In this Fashion Column, DUCFS 2021 Menswear Director Izzy Taylor explores how the fashion industry has attempted to rebound from a series of show cancellations and shop closures as a result of the COVID-19 pandemic - and how this might just have prompted change the industry has long been in dire need of.
In a time when so many are struggling, it may seem odd to examine the actions of luxury brands. But their influence on the industry and society on the whole cannot be ignored despite their relatively small clientele. Not only do they dictate trends and therefore what’s on the high street, but they have the unique ability to lead and act as pioneers for industry-wide change.
Whilst COVID-19 has had catastrophic impacts for retail, for the fashion industry the cancellation of shows was perhaps a blessing in disguise and a necessary catalyst for positive change. This prompted an unprecedented variety of presentation methods. Why has the industry been fixated for so long on physical shows when their creative message could be communicated through a different medium?
Gucci has just started releasing daily short films to share their Spring 2021 collection. Many argue that there is nothing quite comparable to seeing the garments on a runway and the atmosphere created in a show space, however these videos would seem to prove otherwise. The incredibly accessible nature of this method of presentation leaves nothing out – in video we are able to see how the clothes move, and this is something that can be experienced widely beyond the fleeting moment of a show. This widens the artistic sphere of influence a collection can have. It serves much more wholly as a piece of art, rather than an object to be bought.
Christopher Kane also reflected the importance of seeing fashion as an art form in his SS21 Ready-to-wear collection. As mentioned in our ‘Meet the Fashion team’ article at the start of term, I was obsessed with how he had harnessed his boredom in lockdown. Kane reverted to painting, something he hadn’t done in 14 years – presumably because the hectic nature of producing collection after collection after collection in order to keep up with the traditional fashion calendar swallowed up this aspect of his creativity. Through lockdown, he created a series of portraits of girls which have been transformed into the prints for this latest collection.
Seasonal considerations do give a purpose to A/W and S/S collections - the designs we covet in the colder months are never going to carry through to the warmer months. But do we really need more collections than this? Cruise/resort collection, pre-fall collection - are these superfluous? Does fashion really need four seasons?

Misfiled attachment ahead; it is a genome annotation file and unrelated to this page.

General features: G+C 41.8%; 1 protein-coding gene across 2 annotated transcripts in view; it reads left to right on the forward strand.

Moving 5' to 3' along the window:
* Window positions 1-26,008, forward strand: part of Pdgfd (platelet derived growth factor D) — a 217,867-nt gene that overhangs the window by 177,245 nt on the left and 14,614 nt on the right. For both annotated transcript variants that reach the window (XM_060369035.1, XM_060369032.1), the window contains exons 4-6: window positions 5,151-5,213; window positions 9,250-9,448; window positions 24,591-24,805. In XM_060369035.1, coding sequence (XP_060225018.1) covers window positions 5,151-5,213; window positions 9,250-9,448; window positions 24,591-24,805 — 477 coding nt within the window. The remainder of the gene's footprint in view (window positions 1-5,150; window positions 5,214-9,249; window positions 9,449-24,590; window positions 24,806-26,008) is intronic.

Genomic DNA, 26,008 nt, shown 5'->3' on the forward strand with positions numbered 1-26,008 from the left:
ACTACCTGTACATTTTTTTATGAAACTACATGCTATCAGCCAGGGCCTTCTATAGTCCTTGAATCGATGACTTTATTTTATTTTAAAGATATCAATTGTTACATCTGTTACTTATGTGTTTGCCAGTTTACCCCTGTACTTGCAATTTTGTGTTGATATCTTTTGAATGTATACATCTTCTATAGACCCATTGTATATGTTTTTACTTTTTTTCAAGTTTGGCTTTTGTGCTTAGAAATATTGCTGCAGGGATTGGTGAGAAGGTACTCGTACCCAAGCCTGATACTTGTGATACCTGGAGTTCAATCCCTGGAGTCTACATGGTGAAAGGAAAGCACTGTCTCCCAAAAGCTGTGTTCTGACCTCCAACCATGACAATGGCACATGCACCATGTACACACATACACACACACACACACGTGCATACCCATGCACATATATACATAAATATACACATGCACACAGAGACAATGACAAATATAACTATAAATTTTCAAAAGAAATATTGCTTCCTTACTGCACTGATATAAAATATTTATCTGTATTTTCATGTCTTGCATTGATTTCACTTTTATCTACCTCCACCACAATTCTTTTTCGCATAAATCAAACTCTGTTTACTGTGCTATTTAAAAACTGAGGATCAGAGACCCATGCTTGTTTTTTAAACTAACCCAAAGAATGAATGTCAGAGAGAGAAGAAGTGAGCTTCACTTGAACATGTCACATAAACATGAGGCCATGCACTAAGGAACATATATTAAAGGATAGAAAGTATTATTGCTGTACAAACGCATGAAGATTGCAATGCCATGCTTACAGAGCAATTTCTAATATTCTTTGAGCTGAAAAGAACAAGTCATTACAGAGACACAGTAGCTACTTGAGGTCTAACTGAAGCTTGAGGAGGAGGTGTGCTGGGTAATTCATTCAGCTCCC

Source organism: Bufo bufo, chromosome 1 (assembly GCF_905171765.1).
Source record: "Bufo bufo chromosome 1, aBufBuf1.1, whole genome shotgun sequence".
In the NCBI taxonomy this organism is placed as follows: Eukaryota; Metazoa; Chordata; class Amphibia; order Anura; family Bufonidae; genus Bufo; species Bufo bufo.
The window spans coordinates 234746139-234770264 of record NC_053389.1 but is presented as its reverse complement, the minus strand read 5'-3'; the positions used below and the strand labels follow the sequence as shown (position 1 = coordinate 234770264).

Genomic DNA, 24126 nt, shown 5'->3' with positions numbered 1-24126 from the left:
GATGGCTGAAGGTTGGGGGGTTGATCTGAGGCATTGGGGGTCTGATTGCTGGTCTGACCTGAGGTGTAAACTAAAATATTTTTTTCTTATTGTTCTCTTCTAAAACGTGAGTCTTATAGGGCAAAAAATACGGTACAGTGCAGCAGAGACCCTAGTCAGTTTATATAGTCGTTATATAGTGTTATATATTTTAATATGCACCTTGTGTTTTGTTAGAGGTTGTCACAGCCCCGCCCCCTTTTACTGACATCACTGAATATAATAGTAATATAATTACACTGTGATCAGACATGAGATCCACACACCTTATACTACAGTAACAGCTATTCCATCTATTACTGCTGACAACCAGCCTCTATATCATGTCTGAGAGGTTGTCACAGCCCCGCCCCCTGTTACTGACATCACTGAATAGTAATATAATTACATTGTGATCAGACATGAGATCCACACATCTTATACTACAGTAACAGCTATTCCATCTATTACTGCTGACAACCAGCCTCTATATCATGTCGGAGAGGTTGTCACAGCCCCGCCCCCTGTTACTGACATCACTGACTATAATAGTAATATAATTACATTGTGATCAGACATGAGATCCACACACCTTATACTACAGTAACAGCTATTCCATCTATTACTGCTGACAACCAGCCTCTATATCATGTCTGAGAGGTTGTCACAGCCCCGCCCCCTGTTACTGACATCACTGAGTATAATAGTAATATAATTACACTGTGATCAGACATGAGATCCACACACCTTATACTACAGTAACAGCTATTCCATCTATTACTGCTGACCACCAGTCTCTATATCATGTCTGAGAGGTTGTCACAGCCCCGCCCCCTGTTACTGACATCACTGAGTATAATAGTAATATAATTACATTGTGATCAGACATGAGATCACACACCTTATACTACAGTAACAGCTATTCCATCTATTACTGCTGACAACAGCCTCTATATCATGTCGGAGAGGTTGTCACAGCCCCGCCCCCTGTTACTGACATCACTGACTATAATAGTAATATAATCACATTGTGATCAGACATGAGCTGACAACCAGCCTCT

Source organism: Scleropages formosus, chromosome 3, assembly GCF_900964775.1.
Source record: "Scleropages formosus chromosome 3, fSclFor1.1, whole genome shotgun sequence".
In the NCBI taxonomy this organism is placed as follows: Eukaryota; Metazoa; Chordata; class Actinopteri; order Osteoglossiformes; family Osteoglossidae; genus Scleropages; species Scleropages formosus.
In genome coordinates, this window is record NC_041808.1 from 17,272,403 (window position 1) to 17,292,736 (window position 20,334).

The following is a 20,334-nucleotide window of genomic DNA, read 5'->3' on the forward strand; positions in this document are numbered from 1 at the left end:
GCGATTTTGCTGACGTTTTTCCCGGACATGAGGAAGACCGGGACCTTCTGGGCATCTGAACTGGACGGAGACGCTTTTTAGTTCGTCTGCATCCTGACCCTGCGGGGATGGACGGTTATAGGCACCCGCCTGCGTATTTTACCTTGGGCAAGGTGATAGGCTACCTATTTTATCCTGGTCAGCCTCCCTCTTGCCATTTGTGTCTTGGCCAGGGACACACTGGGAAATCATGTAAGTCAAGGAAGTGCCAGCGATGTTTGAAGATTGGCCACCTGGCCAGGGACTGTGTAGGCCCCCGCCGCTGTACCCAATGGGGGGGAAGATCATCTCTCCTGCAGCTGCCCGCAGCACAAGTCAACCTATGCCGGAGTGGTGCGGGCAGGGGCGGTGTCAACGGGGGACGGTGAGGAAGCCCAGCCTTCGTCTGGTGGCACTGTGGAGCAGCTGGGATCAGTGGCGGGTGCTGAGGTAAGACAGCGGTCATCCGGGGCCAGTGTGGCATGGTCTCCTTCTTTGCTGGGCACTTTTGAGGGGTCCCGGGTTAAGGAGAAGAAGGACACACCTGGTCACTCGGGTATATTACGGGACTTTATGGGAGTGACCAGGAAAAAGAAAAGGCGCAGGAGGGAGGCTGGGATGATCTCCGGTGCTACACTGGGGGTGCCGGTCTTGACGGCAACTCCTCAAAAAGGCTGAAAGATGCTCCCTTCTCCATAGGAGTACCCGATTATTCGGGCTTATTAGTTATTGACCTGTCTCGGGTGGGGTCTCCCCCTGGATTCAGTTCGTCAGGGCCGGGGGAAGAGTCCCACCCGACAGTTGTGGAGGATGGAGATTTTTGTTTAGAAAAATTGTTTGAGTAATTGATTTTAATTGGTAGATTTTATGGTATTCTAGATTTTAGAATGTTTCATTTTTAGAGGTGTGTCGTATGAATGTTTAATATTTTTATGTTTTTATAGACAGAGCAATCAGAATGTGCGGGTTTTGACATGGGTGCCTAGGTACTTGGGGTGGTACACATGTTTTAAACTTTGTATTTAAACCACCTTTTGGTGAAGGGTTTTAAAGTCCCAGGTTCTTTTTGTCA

In May, the CFDA and BFC alongside the Business of Fashion expressed concerns at the volume of output (which in turn creates excessive waste), calling for the traditional calendar to be abandoned in place of a more streamlined one. Whilst not all fashion houses have taken to it, those who have are at the forefront of a slow but positive movement towards greater sustainability in the industry as a wider whole. This all marks a realisation that something fundamental has to change for production to be sustainable - and that sustainability needs to be a pillar for any house wishing to ensure longevity for their business.
In addition to the volume of collections produced, the slow return to the runway show after a serious period of global reckoning has highlighted the need for a greater balance between the artistic power of a lavish show and environmental responsibility. Whilst presentation can absolutely transform the meaning of a collection, there is an increasing recognition that this has to be done in a way that doesn’t generate excessive waste.
There is no room for doubt anymore in the luxury fashion industry. With the power of the technology we all have at our fingertips and the huge budgets many of these houses have, there is simply no excuse for cutting corners. Whilst the light at the end of the COVID tunnel seems to be nearing, it’s long-term impact on the world is only just beginning. Only in the next few years will we understand what long-lasting, and impactful change this pandemic has had on Fashion - but it might just be the disruptive change the industry has long been in need of.
Edited by Caragh Taylor